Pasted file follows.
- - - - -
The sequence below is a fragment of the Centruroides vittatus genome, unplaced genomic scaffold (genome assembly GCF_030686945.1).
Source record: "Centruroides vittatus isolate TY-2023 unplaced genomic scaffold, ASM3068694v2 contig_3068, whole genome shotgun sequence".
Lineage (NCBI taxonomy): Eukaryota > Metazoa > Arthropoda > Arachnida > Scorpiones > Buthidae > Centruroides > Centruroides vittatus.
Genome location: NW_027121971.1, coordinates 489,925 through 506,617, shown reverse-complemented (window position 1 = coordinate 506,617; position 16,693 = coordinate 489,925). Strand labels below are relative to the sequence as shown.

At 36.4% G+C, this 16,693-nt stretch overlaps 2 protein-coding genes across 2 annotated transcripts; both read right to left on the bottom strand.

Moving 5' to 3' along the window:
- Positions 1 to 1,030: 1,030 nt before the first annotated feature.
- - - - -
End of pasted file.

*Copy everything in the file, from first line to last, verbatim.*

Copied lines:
The sequence below is a fragment of the Centruroides vittatus genome, unplaced genomic scaffold (genome assembly GCF_030686945.1).
Source record: "Centruroides vittatus isolate TY-2023 unplaced genomic scaffold, ASM3068694v2 contig_3068, whole genome shotgun sequence".
Lineage (NCBI taxonomy): Eukaryota > Metazoa > Arthropoda > Arachnida > Scorpiones > Buthidae > Centruroides > Centruroides vittatus.
Genome location: NW_027121971.1, coordinates 489,925 through 506,617, shown reverse-complemented (window position 1 = coordinate 506,617; position 16,693 = coordinate 489,925). Strand labels below are relative to the sequence as shown.

At 36.4% G+C, this 16,693-nt stretch overlaps 2 protein-coding genes across 2 annotated transcripts; both read right to left on the bottom strand.

Moving 5' to 3' along the window:
- Positions 1 to 1,030: 1,030 nt before the first annotated feature.